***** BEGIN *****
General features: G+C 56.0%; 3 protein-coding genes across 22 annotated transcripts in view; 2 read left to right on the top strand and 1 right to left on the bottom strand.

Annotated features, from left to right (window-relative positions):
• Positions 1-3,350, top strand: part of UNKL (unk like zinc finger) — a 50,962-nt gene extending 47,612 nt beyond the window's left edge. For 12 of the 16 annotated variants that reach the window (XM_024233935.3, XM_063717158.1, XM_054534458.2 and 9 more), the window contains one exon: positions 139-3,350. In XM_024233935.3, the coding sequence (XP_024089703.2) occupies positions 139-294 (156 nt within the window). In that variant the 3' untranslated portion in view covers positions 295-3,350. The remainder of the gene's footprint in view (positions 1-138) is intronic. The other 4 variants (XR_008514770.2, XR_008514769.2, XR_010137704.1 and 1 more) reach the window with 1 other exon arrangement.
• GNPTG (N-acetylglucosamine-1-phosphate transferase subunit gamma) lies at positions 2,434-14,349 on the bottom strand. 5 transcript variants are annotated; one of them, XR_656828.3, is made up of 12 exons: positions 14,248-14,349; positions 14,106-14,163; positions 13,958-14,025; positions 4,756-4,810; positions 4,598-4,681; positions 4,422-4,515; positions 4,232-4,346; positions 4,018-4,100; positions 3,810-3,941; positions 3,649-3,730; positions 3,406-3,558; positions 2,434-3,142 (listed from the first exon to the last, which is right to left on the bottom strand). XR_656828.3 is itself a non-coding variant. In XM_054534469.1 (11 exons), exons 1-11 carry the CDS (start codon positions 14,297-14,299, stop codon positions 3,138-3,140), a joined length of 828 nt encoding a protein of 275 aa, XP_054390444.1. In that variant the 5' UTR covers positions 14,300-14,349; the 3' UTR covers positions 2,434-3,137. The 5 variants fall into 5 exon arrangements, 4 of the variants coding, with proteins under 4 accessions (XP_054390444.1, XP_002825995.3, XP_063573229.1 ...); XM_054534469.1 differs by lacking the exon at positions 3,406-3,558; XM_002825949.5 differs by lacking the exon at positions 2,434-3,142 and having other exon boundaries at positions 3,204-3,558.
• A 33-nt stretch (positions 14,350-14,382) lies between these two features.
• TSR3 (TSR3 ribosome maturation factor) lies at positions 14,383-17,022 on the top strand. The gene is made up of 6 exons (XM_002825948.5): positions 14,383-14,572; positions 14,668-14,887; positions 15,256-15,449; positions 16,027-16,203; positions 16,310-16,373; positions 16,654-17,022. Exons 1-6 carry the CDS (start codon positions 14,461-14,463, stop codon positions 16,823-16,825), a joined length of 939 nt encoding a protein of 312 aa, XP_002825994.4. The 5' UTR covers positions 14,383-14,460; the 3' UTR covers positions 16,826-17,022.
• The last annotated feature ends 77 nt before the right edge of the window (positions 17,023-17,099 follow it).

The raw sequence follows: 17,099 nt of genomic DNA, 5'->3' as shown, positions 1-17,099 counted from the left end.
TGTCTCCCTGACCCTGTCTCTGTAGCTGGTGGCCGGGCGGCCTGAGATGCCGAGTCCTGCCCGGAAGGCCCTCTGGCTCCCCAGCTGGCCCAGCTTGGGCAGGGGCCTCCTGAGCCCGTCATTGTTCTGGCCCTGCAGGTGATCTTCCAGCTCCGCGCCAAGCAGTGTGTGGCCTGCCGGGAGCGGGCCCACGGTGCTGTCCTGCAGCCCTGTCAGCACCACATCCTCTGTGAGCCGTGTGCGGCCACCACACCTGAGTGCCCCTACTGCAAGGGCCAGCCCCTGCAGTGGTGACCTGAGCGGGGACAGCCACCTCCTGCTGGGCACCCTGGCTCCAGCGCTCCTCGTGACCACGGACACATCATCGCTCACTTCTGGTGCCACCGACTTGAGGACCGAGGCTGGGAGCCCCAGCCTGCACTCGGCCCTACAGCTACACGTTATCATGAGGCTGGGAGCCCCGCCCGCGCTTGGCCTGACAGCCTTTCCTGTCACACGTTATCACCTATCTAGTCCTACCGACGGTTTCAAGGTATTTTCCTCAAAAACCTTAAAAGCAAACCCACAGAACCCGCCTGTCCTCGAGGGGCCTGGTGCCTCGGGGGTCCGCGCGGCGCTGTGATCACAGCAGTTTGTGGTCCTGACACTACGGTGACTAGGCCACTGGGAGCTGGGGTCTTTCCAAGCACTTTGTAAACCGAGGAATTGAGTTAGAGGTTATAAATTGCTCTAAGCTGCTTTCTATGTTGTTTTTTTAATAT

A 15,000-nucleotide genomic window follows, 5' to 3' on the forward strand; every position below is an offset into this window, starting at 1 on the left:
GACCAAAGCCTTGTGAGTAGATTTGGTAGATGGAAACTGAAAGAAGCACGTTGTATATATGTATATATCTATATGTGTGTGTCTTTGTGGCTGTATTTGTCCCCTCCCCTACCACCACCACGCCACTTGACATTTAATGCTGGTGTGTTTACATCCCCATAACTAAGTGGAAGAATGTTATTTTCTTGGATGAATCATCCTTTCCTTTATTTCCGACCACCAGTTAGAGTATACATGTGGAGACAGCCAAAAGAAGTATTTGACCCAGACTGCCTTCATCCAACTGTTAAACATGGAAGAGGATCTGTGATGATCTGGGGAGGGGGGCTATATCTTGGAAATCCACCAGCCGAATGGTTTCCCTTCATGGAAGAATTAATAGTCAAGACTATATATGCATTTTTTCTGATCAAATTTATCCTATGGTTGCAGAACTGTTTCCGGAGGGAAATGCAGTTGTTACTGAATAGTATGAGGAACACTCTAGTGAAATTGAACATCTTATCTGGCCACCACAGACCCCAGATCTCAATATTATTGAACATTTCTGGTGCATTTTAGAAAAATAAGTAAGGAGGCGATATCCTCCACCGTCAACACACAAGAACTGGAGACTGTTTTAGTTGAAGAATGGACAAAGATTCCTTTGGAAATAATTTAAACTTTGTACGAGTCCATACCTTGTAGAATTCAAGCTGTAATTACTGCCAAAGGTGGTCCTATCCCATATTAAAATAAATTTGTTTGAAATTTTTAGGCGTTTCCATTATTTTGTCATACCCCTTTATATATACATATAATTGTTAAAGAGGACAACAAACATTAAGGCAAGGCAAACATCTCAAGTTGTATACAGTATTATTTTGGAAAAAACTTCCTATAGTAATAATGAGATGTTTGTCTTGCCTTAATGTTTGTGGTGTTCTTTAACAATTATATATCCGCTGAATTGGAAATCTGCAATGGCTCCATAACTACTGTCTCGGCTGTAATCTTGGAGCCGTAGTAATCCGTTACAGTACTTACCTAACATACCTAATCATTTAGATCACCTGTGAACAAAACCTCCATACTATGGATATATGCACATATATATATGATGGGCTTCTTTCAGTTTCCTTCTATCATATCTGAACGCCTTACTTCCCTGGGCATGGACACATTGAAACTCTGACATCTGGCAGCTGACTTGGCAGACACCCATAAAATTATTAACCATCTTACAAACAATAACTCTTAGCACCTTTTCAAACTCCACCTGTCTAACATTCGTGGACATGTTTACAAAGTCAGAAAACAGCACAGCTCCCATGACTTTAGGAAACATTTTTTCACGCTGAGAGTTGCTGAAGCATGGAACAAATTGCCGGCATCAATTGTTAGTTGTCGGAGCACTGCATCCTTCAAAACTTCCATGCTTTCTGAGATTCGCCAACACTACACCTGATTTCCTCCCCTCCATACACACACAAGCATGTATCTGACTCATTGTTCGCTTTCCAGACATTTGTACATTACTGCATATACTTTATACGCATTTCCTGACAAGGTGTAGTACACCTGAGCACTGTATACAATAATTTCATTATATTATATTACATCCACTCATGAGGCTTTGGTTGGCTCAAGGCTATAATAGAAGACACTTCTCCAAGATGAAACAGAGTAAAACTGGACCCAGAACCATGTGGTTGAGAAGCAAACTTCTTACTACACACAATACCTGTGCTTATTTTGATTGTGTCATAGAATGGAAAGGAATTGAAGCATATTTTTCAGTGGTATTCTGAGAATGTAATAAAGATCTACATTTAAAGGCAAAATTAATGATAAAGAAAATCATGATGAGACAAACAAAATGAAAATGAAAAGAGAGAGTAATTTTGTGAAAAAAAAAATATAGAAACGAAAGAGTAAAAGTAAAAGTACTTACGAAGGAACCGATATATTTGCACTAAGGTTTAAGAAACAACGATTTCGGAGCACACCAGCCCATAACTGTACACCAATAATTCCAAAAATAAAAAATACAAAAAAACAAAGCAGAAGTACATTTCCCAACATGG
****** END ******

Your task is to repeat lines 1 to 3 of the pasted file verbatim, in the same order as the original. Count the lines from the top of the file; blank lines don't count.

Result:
General features: G+C 56.0%; 3 protein-coding genes across 22 annotated transcripts in view; 2 read left to right on the top strand and 1 right to left on the bottom strand.

Annotated features, from left to right (window-relative positions):
• Positions 1-3,350, top strand: part of UNKL (unk like zinc finger) — a 50,962-nt gene extending 47,612 nt beyond the window's left edge. For 12 of the 16 annotated variants that reach the window (XM_024233935.3, XM_063717158.1, XM_054534458.2 and 9 more), the window contains one exon: positions 139-3,350. In XM_024233935.3, the coding sequence (XP_024089703.2) occupies positions 139-294 (156 nt within the window). In that variant the 3' untranslated portion in view covers positions 295-3,350. The remainder of the gene's footprint in view (positions 1-138) is intronic. The other 4 variants (XR_008514770.2, XR_008514769.2, XR_010137704.1 and 1 more) reach the window with 1 other exon arrangement.